Canada Anemones

2016 November 12

These white flowers were growing intermixed with several other wetland plants along the Pilgrim River boardwalk on June 26, 2016.


The flowers are white with 5 petals, and a greenish center with yellow anthers to carry the pollen.


The leaves are roughly hand-shaped, with jagged edges on the lobes.


After the flower is pollenated, it drops its petals and becomes a kind of spiky ball that will mature into a seed-head.


So, these look like Canada Anemones[1], Anemone canadensis, which are widespread wetland flowers. They spread rapidly from rhizomes, and while they are evidently native plants that play OK with others around here, I understand that in other environments (particularly further south) they can become aggressive weeds[2]. They can grow all the way up into USDA zone 2 (which is basically “tundra”), so they are pretty cold-hardy.

[1] I heard about “sea anemones” long before I ever found out what the original “anemone” flowers looked like. So, I made the not-unreasonable assumption that the anemone flower would actually look like the sea anemone in some way, maybe by having rounded, elongated petals that stuck out from the middle kind of like tentacles. But, it turns out that, as far as I can see, the flowers look nothing at all like the sea creatures. So why did the sea creatures get named after that particular flower? Beats me!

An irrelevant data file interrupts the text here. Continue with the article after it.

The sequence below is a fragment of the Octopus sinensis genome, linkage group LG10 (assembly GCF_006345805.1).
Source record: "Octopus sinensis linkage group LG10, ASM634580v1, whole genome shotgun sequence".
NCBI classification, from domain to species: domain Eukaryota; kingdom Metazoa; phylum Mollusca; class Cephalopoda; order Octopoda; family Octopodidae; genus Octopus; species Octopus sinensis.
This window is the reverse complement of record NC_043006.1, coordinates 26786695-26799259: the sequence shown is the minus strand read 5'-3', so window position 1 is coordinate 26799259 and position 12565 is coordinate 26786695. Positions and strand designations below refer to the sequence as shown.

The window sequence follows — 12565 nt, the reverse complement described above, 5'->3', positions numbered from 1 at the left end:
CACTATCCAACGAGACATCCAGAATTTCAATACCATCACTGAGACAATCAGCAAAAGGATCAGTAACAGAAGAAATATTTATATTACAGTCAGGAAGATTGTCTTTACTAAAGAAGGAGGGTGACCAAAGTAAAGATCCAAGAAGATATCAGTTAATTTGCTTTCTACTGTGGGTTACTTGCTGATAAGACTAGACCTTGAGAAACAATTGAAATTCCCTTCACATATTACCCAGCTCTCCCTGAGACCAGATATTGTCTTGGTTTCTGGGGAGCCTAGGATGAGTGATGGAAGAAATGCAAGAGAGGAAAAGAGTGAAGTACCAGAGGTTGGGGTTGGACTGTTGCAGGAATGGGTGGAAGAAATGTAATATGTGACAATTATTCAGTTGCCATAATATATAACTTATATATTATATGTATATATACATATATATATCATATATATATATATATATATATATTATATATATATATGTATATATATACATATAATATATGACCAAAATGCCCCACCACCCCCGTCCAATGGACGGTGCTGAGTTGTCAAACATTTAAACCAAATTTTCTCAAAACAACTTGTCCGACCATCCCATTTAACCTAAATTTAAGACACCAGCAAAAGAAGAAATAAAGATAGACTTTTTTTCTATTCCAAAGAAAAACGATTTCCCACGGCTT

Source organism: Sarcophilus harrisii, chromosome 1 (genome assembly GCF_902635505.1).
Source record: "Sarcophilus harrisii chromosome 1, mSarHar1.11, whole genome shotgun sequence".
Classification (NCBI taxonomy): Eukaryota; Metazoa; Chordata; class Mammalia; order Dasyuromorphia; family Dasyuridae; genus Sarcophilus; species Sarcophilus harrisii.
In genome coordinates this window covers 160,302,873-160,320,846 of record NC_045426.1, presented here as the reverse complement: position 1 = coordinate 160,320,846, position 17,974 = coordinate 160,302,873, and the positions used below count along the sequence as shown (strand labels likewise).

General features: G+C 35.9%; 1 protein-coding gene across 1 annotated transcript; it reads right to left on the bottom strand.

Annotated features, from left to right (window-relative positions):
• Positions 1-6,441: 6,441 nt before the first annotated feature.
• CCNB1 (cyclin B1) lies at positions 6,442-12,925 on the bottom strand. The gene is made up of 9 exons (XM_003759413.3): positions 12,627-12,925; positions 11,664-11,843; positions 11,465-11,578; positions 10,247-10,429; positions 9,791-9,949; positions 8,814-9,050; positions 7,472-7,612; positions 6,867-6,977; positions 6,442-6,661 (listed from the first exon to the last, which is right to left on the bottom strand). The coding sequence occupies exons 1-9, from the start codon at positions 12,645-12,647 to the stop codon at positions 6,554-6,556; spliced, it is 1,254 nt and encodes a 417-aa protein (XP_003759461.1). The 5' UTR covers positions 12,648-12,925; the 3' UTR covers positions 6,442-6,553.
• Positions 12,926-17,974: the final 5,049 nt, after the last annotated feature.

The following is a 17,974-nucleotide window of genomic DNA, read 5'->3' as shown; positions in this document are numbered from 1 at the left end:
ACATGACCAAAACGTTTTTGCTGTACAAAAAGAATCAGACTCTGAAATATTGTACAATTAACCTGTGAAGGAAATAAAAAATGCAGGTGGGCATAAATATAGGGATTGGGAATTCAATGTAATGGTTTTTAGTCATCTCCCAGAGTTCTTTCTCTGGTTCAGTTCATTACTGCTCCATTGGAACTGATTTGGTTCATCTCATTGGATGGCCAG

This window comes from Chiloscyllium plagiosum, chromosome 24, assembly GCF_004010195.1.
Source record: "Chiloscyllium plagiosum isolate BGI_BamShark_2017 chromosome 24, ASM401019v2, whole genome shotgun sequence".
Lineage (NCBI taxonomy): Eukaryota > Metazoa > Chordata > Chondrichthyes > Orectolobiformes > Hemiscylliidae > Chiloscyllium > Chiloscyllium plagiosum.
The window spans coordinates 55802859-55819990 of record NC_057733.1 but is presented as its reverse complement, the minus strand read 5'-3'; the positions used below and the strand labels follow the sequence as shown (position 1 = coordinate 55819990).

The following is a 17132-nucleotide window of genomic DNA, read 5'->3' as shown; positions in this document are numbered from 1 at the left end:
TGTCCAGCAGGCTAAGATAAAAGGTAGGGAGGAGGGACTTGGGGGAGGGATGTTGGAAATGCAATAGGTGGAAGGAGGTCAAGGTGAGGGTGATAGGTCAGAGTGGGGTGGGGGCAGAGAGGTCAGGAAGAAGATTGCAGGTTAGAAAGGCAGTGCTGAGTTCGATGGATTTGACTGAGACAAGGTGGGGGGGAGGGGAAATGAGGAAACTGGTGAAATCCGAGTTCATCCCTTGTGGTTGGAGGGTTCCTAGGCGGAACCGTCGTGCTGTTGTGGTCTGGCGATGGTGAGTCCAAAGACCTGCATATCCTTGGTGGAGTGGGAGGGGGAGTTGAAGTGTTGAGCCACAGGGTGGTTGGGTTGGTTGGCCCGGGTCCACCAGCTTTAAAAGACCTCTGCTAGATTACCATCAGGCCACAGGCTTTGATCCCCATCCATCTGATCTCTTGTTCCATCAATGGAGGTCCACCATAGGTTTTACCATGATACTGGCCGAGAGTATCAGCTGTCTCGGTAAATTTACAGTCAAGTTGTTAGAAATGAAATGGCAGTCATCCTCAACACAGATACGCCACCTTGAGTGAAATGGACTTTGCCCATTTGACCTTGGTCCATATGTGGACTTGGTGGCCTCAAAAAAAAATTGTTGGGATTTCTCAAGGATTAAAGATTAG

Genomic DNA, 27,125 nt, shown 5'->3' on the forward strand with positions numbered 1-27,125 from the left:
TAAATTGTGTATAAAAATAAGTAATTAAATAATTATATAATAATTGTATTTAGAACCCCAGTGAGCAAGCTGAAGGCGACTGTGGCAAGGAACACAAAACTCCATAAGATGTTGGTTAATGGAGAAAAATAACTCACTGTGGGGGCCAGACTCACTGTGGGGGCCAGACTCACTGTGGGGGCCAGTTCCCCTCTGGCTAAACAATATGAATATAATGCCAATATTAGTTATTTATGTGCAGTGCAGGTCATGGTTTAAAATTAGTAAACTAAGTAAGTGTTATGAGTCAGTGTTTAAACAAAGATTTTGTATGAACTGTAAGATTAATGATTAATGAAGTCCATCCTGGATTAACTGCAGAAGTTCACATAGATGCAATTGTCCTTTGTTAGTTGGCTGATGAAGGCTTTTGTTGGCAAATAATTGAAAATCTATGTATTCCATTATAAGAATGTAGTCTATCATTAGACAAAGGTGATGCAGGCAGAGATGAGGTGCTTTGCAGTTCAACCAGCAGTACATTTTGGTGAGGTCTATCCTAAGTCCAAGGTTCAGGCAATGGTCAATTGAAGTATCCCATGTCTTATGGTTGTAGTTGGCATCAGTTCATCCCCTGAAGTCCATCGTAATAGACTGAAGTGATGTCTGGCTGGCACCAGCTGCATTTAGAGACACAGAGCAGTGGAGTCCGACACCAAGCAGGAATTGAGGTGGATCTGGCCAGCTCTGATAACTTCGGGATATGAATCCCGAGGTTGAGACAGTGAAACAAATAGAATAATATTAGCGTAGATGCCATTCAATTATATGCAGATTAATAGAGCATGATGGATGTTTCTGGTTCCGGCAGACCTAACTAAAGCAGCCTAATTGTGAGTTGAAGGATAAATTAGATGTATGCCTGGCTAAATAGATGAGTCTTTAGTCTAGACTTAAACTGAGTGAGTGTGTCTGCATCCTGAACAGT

[2] Sometimes I think an interesting long-term experiment would be to pick a few spots in different environments, put a long-delay time-lapse camera on each one, and then seed each spot to the most aggressive and invasive plants in the area and let them duke it out. Then compress ten to twenty years of no-holds-barred botanical combat into maybe 5-minute videos. Who! Will! Win?! Will the Asian invaders win out, or will they ultimately be overcome by the local talent? Tune in next decade to find out!

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